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1st Let me Say I love this Corner of the Forum
Any Thoughts of Emergency Long Term Heating Ideas
I do not have a Fire Place or a wood burning stove they are not in the Picture
Thoughts Ideas Suggestions are all Welcome
"Paranoia is just Smart Thinking when the Whole World is out to Get You"
 

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Chuck, you better go nuclear, nothing like the warmth of decaying uranium, right? You ruled out the easiest, least expensive options. Where do you live? Going passive solar is the best but that has to be designed into your house from the start. Having a southern facing wall with a lot of glass with outside eves at the right height for full winter sun exposure and minimal summer exposure is the best. Most houses are not designed with the sun in mind. You also need thermal mass to absorb the sun's heat in the day to release it in the night. But I am shooting in the dark, so don't shoot me. We need more details for more specific solutions.
 

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Being you have chosen not to go with the cheapest way, here's an expensive way. THERMAL heating. Wells are drilled & the temperature of the water table is used for heating. System can be used in reverse for cooling in the summer.

HH
 

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Discussion Starter · #9 ·
sorry about the Lack of Information.
I have we figure 6 years left at this address. When my Daughter graduates High School I am moving across the River to a Few Acres I Own . That being Said Geo Thermal is out of the Question. 2 years Back I had a Quote of 24k for my Zoned House. As far as Better insulation, It is as Good as it is going to get. I am not Putting another Dime into my House

A couple of years back we lost Power for a little over 2 weeks. I can live without the Electricity. It is heat that I do not wish to be without again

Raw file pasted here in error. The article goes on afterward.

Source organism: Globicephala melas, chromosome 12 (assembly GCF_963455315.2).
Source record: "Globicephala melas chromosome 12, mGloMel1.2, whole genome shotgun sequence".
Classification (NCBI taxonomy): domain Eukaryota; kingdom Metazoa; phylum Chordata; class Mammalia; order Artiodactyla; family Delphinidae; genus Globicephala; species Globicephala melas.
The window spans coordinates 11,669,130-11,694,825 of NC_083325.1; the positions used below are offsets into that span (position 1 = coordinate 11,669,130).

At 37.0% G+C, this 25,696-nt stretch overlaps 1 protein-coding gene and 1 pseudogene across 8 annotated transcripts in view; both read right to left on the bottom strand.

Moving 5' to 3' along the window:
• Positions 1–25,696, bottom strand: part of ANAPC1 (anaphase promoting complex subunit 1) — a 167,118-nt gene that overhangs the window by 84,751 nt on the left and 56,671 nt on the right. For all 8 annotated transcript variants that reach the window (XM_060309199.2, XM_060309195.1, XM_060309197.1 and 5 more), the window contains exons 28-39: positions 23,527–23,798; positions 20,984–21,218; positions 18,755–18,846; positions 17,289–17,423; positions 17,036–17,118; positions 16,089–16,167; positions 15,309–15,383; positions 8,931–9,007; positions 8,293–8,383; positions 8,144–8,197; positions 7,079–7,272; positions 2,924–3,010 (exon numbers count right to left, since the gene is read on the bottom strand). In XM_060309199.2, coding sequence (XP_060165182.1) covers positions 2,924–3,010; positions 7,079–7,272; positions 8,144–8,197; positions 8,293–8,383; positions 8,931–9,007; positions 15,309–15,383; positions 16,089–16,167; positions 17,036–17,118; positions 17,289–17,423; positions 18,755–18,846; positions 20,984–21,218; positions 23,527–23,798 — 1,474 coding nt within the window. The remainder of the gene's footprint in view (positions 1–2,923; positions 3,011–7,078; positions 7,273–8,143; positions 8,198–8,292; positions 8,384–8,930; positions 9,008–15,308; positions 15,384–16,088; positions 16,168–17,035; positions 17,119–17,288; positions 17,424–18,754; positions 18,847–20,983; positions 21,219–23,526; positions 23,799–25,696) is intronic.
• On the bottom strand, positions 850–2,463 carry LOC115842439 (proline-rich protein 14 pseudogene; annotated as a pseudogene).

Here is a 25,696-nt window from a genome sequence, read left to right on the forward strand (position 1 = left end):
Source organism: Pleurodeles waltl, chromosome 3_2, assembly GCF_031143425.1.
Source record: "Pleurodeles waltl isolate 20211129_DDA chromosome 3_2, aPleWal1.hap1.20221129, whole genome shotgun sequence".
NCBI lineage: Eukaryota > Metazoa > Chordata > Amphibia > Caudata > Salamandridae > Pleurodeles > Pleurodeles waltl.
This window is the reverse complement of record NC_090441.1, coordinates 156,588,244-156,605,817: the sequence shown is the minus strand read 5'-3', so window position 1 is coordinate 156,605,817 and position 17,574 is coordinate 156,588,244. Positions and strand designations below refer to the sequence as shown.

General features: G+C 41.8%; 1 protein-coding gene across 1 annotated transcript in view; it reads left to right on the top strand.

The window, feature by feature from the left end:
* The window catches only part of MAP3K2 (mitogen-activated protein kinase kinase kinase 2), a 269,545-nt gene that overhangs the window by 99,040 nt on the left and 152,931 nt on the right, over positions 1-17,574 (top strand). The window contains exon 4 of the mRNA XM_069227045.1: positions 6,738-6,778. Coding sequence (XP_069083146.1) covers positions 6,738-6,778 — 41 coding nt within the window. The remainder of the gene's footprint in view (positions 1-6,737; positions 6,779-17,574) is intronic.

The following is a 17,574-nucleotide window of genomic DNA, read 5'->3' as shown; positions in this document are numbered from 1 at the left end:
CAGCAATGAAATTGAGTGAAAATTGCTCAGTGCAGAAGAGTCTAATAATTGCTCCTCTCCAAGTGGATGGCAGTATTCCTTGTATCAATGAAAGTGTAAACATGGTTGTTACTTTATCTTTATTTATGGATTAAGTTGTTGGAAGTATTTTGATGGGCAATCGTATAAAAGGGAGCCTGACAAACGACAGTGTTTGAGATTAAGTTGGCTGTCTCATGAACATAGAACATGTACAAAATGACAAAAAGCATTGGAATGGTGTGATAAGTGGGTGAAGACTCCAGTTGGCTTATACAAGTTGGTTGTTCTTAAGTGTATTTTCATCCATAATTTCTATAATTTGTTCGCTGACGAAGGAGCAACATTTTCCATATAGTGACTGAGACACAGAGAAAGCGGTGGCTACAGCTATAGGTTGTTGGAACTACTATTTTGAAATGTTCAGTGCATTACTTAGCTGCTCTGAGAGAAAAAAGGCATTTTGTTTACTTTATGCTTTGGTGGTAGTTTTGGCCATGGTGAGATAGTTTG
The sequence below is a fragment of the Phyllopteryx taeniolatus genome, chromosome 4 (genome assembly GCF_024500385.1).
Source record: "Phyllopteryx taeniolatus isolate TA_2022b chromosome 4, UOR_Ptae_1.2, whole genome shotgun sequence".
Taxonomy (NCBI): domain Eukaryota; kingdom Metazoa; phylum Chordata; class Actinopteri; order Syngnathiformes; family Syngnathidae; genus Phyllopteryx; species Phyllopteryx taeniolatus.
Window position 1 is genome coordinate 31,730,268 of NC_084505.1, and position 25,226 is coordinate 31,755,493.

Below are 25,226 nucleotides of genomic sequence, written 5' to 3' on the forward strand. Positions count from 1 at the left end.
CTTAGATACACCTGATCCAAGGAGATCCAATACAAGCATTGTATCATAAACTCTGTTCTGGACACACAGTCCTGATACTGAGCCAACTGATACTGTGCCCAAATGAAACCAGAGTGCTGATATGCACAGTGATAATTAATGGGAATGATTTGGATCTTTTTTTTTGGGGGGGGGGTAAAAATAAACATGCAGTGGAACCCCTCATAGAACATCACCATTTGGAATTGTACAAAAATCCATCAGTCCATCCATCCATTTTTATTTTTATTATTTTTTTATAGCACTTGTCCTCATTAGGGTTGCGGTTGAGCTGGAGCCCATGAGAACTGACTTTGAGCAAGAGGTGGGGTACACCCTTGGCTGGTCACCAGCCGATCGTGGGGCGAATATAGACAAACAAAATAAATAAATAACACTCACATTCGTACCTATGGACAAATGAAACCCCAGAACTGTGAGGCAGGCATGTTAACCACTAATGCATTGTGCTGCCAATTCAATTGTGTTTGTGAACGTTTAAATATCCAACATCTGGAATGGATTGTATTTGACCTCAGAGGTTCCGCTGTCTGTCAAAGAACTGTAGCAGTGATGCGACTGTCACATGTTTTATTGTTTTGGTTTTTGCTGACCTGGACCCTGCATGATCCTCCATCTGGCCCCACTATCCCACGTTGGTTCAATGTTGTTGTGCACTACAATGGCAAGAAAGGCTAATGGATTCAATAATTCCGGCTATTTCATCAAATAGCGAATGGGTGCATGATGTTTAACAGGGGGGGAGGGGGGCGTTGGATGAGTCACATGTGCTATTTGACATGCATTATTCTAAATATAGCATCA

So I was Hoping for some Propane type heater suggestions

Now when I start to build my House , And I and my Friends will be Building it. I am going to be Off the Grid as much as Possible.
Wood Burning Stove as firewood will be right at my door
Solar Panels out the Tuckus
Geo Thermal Heating/Cooling
Back Up Generator (Maybe)
Wall will be Exceedingly well insulated Expanding Foam
But as far as the General Structure I haven't decided
But the Best The Absolute Best Lower Taxes and I can Have NFA items and I will
In a bout 3 1/2 years that ill be a Post in Progress
 

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I have a Heater Buddy I got at Cabellas. It's the large size. And the optional conversion hose that lets me use a regular propane bottle instead of the little 1 lb cans. It has a knock-over safety switch and oxygen sensor.

I got it for camping but used it one year when I was stuck living in an apartment with electric heat and poor insulation. iirc, a 20 lb bottle would last about a week, depending on what setting I used. It probably saved me hundreds in electric bills even after paying for refills. It kept the main room comfy but the bedrooms were a little chilly. Use some kind of fan to keep all the heat off the ceiling.

Option Two: Move to Texas and start wondering how to stay cool.
 

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Greetings,

I've seen some pretty high output propane "panel" heaters. A friend used on to heat his shop and it seemed to do very well, though I'm not sure how hard it hit the propane tank. The beauty of propane is you can buy or rent whatever size tank works out best, the installation is very easy to do, does not have to be permanent and you won't end up putting a lot of $ into a place you're moving out of soon.